This ‘opportunistic survey’ is about pre-empting these pitfalls ahead and considering diverse strategies for avoiding them. Your task as a survey team member is to playfully record your thoughts on this ‘pitfall pre-emption and avoidance’.

The AWC’s practical on the ground, science-based conservation strategy is a remarkable, ambitious example of doing what needs to be done in the face of this crisis.
The ecological problems we face today are mostly human-created. Therefore, ecological problems require both scientific AND cultural solutions. What happens here (in thought and action) at the AWC could therefore have much to teach others.

The pitfall pre-emption ‘survey’ records snippets from your storehouse of scientific and cultural knowledge in ways that are playful, open and relatively free of constraints – but ultimately directed to our common purpose.

SO ..
Please fill in your ‘opportunistic cultural survey’ – at a time (or times) you choose here at Kala. In order to draw upon what you know but cant necessarily ‘say’ you are licenced re-interpret the questions. Move beyond the literal wherever you feel comfortable. No answer/response is right or wrong, good or bad – and the outcomes may be wonderfully unpredictable. NB If you work separately then we may well get a broader spread of data.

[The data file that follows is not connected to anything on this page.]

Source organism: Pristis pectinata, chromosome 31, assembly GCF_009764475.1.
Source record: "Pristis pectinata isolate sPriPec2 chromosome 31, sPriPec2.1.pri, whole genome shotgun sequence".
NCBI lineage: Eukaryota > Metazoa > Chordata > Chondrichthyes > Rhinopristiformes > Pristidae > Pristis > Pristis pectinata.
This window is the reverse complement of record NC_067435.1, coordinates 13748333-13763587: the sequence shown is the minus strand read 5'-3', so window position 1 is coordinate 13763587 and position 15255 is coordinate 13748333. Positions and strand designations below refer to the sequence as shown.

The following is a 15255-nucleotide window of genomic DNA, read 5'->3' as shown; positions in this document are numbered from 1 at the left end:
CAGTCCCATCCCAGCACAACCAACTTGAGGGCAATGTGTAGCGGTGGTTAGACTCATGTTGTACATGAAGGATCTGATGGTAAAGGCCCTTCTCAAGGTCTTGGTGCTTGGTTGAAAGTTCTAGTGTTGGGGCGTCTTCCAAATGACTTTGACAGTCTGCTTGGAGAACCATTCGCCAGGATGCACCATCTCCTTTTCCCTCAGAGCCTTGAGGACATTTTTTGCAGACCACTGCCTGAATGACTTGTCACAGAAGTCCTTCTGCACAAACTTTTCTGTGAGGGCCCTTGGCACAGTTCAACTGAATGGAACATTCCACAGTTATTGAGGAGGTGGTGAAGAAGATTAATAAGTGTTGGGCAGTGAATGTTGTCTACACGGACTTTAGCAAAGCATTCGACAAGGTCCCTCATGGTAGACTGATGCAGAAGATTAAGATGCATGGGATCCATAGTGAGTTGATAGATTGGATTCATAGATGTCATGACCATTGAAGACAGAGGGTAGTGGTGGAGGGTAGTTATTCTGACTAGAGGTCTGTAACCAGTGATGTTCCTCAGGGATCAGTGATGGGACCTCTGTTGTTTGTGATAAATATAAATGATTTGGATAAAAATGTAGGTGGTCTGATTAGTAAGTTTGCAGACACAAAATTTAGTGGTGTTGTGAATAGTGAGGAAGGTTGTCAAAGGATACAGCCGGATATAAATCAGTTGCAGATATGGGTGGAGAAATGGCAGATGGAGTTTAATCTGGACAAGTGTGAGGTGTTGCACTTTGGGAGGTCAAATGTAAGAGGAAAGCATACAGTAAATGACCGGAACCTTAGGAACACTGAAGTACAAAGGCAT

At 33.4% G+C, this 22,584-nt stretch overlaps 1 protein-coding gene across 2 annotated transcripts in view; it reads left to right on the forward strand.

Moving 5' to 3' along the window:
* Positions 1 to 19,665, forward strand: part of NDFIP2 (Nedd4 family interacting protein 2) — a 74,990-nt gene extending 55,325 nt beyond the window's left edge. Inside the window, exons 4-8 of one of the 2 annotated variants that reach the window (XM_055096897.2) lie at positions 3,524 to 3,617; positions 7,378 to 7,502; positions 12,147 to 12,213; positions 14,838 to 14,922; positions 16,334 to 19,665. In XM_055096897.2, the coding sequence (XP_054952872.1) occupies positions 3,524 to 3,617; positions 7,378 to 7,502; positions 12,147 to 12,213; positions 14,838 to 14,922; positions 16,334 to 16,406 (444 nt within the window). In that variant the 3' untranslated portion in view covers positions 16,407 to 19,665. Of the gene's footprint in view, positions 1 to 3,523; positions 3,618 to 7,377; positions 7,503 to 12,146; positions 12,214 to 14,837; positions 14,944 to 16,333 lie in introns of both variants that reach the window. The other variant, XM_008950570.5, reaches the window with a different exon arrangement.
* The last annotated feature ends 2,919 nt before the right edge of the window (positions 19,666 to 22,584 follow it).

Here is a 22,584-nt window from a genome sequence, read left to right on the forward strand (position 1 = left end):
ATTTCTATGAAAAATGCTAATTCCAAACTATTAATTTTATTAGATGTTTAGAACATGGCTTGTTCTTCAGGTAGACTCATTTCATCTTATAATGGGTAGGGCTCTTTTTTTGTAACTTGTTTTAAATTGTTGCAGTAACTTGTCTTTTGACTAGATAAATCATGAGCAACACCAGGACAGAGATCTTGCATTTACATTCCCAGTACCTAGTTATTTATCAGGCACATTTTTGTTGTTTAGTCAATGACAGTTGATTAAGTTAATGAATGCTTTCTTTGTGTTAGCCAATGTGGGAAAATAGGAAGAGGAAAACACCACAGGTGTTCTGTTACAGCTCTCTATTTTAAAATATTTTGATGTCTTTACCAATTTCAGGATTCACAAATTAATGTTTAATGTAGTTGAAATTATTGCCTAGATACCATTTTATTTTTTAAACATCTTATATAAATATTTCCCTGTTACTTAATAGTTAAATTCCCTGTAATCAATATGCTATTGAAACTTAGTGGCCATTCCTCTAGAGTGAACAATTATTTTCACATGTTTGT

For this first survey the declared ecological pitfall is “Crashing Biodiversity “

Further responsive surveys may be announced before we leave .
For the ‘survey period’ you will record your mood, and then your ideas and thoughts around avoiding being ‘trapped’ by this pitfall.

Feral cat caught on night camera trap: Foxes, cats, weeds, herbivores - crashing biodiversity incarnate, Image AWC Kalamurina Wildlife Sanctuary, Manager Mark McClaren

Getting Into the Process

Filed under Reflections on Process, Residency 3: Kalamurina SA, Uncategorized